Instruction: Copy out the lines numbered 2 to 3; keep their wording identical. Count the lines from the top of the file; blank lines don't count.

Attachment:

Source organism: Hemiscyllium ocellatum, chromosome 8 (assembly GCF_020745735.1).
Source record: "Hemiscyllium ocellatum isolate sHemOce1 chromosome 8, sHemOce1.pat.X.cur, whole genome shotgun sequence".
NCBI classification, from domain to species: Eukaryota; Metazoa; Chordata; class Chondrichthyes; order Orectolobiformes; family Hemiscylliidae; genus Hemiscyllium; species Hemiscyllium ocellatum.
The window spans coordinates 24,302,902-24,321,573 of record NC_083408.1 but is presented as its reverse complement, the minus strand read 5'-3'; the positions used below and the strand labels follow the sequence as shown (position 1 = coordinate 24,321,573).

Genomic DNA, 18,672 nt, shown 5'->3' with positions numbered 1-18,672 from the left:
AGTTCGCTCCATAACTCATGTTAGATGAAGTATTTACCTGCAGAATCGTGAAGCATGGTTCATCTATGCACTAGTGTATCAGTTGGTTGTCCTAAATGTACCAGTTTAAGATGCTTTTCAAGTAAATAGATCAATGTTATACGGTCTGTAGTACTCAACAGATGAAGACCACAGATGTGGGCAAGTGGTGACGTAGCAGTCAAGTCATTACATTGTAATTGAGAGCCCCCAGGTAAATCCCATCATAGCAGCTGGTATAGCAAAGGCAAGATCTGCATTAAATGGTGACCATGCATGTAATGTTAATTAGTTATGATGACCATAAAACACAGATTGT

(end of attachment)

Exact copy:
Source record: "Hemiscyllium ocellatum isolate sHemOce1 chromosome 8, sHemOce1.pat.X.cur, whole genome shotgun sequence".
NCBI classification, from domain to species: Eukaryota; Metazoa; Chordata; class Chondrichthyes; order Orectolobiformes; family Hemiscylliidae; genus Hemiscyllium; species Hemiscyllium ocellatum.